What Business Can Learn from Organized Crime: Harvard

Fascinating piece here, though no mention of American Cosa Nostra included. So, broaden your horizons a little; Google some new words, like Superzonda and Shadow­Crew; learn how you could try to earn $2 trillion  -- in a year; and keep up to date about the latest email scams...

From the Harvard Business Review:

"When 10 men attacked the Taj Mahal Palace hotel in Mumbai, in November 2008, they executed one of the best-orchestrated, most technologically advanced terrorist strikes in history.

"Before the assault they had used Google Earth to explore 3-D models of the target and determine optimal entry and exit routes, defensive positions, and security posts. During the melee they used BlackBerrys, satellite phones, and GSM handsets to coordinate with their Pakistan-based command center, which monitored broadcast news and the internet to provide real-time information and tactical direction. When a bystander tweeted a photo of commandos rappelling from a helicopter onto the roof of one of the buildings, the center alerted the attackers, who set up an ambush in a stairwell.

"It took three days for authorities to kill nine of the terrorists and arrest the tenth; his confession provided details of the operation, which had resulted in 163 deaths and hundreds of injuries.



"Atrocities like this one are an extreme example, but the fact remains that technology is increasingly put to nefarious uses. Consumers and businesses must deal with the results, from small-bore, almost laughable “I’m stranded in England please send money” e-mail scams to large-scale appropriations of credit card data. During the 25 years I’ve spent in law enforcement—as a police officer, a counterterrorism consultant, and, for the past decade, a cyberrisk and intelligence specialist—the most striking trend I’ve seen is the growing sophistication of global crime syndicates and terrorists (the former are now believed to bring in $2 trillion a year).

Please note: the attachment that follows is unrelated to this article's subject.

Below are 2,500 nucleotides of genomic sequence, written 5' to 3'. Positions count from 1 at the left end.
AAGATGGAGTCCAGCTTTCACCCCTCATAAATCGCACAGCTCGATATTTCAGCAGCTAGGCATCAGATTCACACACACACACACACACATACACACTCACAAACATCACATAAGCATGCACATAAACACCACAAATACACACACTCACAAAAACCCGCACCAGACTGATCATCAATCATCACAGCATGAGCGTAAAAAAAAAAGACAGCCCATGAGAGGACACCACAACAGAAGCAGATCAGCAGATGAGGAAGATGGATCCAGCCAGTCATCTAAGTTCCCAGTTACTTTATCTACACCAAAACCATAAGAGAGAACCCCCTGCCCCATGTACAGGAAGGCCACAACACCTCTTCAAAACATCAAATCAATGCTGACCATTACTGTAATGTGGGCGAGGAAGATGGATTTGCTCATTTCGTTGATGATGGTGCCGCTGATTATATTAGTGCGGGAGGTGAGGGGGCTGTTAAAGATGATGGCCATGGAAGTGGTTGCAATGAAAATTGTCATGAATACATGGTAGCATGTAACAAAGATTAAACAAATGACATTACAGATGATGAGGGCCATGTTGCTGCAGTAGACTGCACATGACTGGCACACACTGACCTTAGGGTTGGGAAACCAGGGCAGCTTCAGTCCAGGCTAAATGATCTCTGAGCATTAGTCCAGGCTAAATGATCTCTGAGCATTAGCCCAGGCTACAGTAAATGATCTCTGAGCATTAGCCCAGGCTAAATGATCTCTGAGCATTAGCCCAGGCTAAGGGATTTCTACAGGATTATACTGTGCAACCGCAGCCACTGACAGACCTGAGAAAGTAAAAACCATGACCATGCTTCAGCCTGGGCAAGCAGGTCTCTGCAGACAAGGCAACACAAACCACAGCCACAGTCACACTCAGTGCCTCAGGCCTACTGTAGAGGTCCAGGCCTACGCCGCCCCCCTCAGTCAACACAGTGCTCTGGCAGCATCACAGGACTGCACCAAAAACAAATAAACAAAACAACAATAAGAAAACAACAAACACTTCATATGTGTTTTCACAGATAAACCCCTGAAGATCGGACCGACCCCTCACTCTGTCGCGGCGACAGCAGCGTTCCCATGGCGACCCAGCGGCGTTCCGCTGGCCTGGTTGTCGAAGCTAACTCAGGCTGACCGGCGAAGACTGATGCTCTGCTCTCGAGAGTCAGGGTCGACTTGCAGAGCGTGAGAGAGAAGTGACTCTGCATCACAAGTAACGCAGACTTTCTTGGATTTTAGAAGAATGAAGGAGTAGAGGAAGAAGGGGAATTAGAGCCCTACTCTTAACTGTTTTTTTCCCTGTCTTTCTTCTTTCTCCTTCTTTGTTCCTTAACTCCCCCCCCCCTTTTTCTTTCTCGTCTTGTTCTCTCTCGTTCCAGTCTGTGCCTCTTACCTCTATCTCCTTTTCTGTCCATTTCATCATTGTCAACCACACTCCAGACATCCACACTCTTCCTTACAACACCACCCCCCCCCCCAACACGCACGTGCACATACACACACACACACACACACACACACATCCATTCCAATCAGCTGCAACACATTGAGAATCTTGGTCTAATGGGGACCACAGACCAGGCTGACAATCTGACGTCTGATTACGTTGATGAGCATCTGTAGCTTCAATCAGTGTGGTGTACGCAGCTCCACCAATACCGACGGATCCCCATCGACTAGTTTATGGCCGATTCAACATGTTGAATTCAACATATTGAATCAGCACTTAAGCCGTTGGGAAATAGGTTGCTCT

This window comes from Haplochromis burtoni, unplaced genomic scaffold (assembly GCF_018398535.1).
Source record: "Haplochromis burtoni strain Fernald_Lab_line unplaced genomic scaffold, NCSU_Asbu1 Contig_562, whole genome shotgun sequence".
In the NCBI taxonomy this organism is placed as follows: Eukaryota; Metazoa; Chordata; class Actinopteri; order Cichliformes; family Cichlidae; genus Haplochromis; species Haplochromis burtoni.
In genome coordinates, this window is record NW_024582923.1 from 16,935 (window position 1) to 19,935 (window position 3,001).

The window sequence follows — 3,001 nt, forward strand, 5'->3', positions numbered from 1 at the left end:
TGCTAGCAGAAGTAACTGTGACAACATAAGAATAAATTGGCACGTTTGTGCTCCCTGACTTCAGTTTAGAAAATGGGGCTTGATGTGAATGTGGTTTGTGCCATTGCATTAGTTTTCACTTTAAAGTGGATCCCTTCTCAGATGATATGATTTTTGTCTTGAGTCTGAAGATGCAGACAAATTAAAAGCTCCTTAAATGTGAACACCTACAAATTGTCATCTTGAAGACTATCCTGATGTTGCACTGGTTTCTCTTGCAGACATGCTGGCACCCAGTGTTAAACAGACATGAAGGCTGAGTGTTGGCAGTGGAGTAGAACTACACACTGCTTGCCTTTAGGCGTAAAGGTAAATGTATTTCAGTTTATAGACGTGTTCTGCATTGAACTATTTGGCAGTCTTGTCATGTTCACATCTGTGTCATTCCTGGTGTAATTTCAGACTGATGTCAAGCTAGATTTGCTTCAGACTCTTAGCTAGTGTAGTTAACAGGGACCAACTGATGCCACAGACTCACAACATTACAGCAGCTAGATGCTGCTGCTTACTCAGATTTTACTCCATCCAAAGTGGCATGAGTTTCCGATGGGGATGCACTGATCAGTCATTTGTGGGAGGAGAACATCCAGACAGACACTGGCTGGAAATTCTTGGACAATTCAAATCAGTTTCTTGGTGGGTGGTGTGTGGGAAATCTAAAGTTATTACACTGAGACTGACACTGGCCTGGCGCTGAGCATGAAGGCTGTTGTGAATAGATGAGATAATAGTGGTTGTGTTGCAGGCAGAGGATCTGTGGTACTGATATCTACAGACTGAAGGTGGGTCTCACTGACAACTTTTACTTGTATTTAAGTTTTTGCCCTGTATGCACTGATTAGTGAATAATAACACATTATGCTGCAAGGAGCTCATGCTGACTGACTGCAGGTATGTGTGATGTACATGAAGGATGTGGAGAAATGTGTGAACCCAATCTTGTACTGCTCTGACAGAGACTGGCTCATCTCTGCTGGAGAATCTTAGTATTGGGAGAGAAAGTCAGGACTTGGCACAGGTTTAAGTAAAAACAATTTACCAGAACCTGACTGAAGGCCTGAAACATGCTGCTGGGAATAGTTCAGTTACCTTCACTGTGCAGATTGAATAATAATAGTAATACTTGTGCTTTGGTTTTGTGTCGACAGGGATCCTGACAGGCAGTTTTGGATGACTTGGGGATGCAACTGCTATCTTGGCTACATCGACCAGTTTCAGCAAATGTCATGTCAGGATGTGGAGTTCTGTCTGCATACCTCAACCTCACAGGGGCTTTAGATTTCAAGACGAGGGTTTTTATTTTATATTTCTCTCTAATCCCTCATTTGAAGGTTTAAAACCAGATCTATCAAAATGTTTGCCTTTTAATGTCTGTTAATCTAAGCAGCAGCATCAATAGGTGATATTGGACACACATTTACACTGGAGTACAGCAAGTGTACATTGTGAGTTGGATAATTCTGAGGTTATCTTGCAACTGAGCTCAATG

"Some of this isn’t new: Colombian drug cartels, for instance, have been technologically advanced since the days of Miami Vice. But more-recent international crime groups, including the Russian Business Network, South America’s Superzonda, and the worldwide Shadow­Crew, have become especially adept at expropriating legitimate business tactics to create highly efficient global teams and set new best practices in adaptive strategy, supply chain management, the use of incentives, global collaboration, and other disciplines. Here are five lessons companies can learn from the activities of such groups...."

Read more, but full article is PPV: What Business Can Learn from Organized Crime - Harvard Business Review

Comments

  1. The more mob books I read and the more I learn of the deep mechanization's they employed, I am convinced that a lot of businesses are the functional equivalent of organized crime enterprises.

    ReplyDelete
  2. Anonymous, read this article, you'll have to cut and paste the link -- I think you'll get a kick out of it:http://cosa-nostra-news.blogspot.com/2011/05/mafialifeblogcom-blog-archive-mafia.html

    ReplyDelete

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